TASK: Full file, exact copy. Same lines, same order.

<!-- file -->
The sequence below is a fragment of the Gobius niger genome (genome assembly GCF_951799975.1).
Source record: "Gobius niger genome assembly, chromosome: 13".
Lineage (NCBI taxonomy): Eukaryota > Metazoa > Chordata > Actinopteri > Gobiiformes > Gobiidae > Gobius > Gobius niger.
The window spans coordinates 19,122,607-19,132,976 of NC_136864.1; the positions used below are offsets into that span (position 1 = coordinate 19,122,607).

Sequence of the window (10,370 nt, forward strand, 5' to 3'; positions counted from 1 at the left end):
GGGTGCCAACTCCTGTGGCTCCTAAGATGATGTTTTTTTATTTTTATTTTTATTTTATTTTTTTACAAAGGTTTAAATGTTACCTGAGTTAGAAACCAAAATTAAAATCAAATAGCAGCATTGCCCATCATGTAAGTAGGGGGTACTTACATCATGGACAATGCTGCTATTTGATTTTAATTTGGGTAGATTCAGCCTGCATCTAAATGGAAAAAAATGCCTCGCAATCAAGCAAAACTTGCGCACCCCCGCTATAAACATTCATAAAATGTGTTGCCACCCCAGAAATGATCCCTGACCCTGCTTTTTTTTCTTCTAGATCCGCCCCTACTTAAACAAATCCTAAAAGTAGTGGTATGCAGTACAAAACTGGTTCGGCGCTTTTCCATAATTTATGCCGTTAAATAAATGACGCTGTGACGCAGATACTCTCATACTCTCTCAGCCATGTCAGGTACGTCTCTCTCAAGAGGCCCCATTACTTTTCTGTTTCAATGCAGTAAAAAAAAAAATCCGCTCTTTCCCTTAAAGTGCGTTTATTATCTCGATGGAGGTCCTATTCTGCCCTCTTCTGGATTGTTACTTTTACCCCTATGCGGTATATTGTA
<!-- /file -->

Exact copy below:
The sequence below is a fragment of the Gobius niger genome (genome assembly GCF_951799975.1).
Source record: "Gobius niger genome assembly, chromosome: 13".
Lineage (NCBI taxonomy): Eukaryota > Metazoa > Chordata > Actinopteri > Gobiiformes > Gobiidae > Gobius > Gobius niger.
The window spans coordinates 19,122,607-19,132,976 of NC_136864.1; the positions used below are offsets into that span (position 1 = coordinate 19,122,607).

Sequence of the window (10,370 nt, forward strand, 5' to 3'; positions counted from 1 at the left end):
GGGTGCCAACTCCTGTGGCTCCTAAGATGATGTTTTTTTATTTTTATTTTTATTTTATTTTTTTACAAAGGTTTAAATGTTACCTGAGTTAGAAACCAAAATTAAAATCAAATAGCAGCATTGCCCATCATGTAAGTAGGGGGTACTTACATCATGGACAATGCTGCTATTTGATTTTAATTTGGGTAGATTCAGCCTGCATCTAAATGGAAAAAAATGCCTCGCAATCAAGCAAAACTTGCGCACCCCCGCTATAAACATTCATAAAATGTGTTGCCACCCCAGAAATGATCCCTGACCCTGCTTTTTTTTCTTCTAGATCCGCCCCTACTTAAACAAATCCTAAAAGTAGTGGTATGCAGTACAAAACTGGTTCGGCGCTTTTCCATAATTTATGCCGTTAAATAAATGACGCTGTGACGCAGATACTCTCATACTCTCTCAGCCATGTCAGGTACGTCTCTCTCAAGAGGCCCCATTACTTTTCTGTTTCAATGCAGTAAAAAAAAAAATCCGCTCTTTCCCTTAAAGTGCGTTTATTATCTCGATGGAGGTCCTATTCTGCCCTCTTCTGGATTGTTACTTTTACCCCTATGCGGTATATTGTA